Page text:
BANDAR SERI BEGAWAN – Brunei has reported its deadliest week yet in the second COVID-19 wave as the health ministry Friday confirmed the country’s fifth fatality in a week.

A 79-year-old man became the 16th person in Brunei to die of coronavirus complications.

Thirteen of the total COVID-19 deaths were recorded in the current outbreak.

Brunei registered four coronavirus deaths per 100,000 residents – the eighth highest in Southeast Asia.

Fuelled by the Delta variant, this week’s coronavirus case count grew again after new infections had shown signs of slowing down in the previous week.

A total of 801 coronavirus cases were detected in the past seven days, rising 11.7 percent from the preceding week.

Brunei averaged 114 infections a day over the past week, up from 102 the week prior.

The weekly proportion of people testing positive for COVID-19 also climbed to the highest rate of 3.5 percent, as opposed to 3.2 percent in the previous week.

The health ministry administered more COVID-19 tests in the last seven days, jumping 10.4 percent to 3,613 tests a day from the previous period.

There was also a 64 percent increase in the number of recoveries after 1,121 people were discharged this week.

A senior citizen gives a thumbs up while receiving his first dose of the AstraZeneca vaccine at the Indoor Stadium on April 26, 2021. Photo: Rudolf Portillo/The Scoop

Vaccination rate soars among elderly

COVID-19 vaccinations among the elderly have picked up the pace in the last 10 days after a sluggish start.

A total of 36,470 seniors or 80.7 percent of the elderly population have received at least one vaccine dose, Health Minister YB Dato Seri Setia Dr Hj Mohammad Isham Hj Jaafar said in his daily press briefing.

In comparison, just 43 percent of senior citizens took at least one COVID-19 jab 10 days ago.

Some 43.3 percent of the elderly population have completed their two-dose regimen.

Those over 60 can still walk in to any vaccination site to get inoculated before vaccines run out.

Older adults are at an increased risk of developing severe illness or dying from COVID-19, along with pregnant women.

YB Dato Dr Hj Mohd Isham said 2,478 or 70 percent of pregnant women have taken at least one vaccine shot.

The minister advised pregnant women to register at government maternal health clinics to get a vaccination appointment or they can walk in to any vaccination centre.

He said another woman gave birth to a boy via caesarian section on Thursday, becoming the fifth COVID-19 patient to deliver a baby at the National Isolation Centre.

On Thursday, it was reported that a 29-year-old woman had died of coronavirus complications after delivering a baby two weeks ago.

To date, 29.8 percent of the Brunei population are fully vaccinated against the coronavirus.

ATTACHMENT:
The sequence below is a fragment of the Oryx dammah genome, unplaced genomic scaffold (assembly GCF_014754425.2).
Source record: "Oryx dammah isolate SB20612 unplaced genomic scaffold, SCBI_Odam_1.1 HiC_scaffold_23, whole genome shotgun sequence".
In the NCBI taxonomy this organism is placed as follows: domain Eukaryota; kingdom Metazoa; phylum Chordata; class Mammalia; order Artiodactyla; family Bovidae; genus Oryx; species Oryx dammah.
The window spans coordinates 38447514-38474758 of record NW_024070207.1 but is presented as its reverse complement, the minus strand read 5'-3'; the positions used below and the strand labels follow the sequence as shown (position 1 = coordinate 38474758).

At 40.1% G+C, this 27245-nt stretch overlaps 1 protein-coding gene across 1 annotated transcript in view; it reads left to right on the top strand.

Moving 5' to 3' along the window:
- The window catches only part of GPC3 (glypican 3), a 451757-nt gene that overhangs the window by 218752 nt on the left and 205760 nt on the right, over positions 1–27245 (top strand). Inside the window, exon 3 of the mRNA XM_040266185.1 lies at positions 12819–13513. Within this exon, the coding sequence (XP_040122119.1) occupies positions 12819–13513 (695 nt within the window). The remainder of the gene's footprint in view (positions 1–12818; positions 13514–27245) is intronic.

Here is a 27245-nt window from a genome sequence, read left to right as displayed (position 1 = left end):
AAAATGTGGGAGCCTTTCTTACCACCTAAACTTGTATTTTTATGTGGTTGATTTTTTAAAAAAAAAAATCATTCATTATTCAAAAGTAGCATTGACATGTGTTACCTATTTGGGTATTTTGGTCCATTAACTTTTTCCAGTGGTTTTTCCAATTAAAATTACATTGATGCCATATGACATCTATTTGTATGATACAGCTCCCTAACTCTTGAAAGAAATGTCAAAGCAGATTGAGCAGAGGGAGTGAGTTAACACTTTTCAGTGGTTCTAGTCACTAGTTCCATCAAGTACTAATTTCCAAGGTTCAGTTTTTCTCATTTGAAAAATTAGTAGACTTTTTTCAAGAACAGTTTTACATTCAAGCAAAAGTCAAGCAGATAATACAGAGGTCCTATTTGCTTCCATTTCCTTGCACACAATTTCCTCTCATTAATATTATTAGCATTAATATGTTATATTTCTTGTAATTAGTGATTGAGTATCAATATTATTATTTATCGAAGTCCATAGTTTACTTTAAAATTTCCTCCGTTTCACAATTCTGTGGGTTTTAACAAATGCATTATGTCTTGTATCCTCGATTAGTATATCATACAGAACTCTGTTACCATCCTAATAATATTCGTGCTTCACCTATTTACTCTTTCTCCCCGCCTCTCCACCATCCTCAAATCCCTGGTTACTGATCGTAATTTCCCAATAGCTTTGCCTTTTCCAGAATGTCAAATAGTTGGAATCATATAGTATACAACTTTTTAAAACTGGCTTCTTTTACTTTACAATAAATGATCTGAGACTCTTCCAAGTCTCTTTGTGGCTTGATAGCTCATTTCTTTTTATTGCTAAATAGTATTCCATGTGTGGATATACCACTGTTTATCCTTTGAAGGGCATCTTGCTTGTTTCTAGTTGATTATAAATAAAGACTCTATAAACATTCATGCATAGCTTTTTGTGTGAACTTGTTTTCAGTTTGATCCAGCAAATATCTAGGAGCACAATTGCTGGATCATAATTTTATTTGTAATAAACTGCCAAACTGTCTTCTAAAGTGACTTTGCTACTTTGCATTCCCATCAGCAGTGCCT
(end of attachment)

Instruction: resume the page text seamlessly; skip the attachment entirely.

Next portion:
Lowest number of daily cases in nearly a month

The health ministry confirmed 63 new locally transmitted coronavirus infections in the past 24 hours — the lowest daily cases since August 14.

A day after new cases hit a two-week high, Brunei’s daily infections fell 135 percent on Friday.

Of the 58 existing clusters, the Champion 7 oil field and related vessels remains the largest active cluster with a total of 423 cases.

In addition, the Chung Hua Middle School Kuala Belait cluster recorded 293 infections so far.

The Mall in Gadong is still the largest active cluster in Brunei-Muara district with 150 cases.

YB Dato Dr Hj Mohd Isham said about 20 percent of confirmed cases in the current outbreak are currently unlinked.

The number of active cases stands at 1,454, while the overall COVID-19 tally reached 3,894.

Forty-one people are being treated in the intensive care unit, including nine who are critically ill.

A Hua Ho employee waits in an empty department store on August 14, 2021 after the government imposed movement restrictions to curb the spread of COVID-19. Photo: Rudolf Portillo

‘We try to avoid a full lockdown’

In response to a question whether the government plans to impose more COVID-19 curbs to slow the number of cases, the minister said current restrictions are already stringent.

“To increase [restrictions] further means it’s a total lockdown. We try to avoid that as much as possible because it’s not as simple as people imagine.

“Lockdown means we are not allowed to go out, at least for a month,” he said, adding that businesses will also be closed.

YB Dato Dr Hj Mohd Isham said a lockdown affects the economy and mental health.

“We should consider, what do we get out of this? That is why we ask everyone to be cooperative, follow the regulations so that we can avoid a lockdown,” he said.

The government sent the country into a partial lockdown on August 7 when the first community cases were detected in 15 months.

Brunei will remain in semi-lockdown until at least October 3.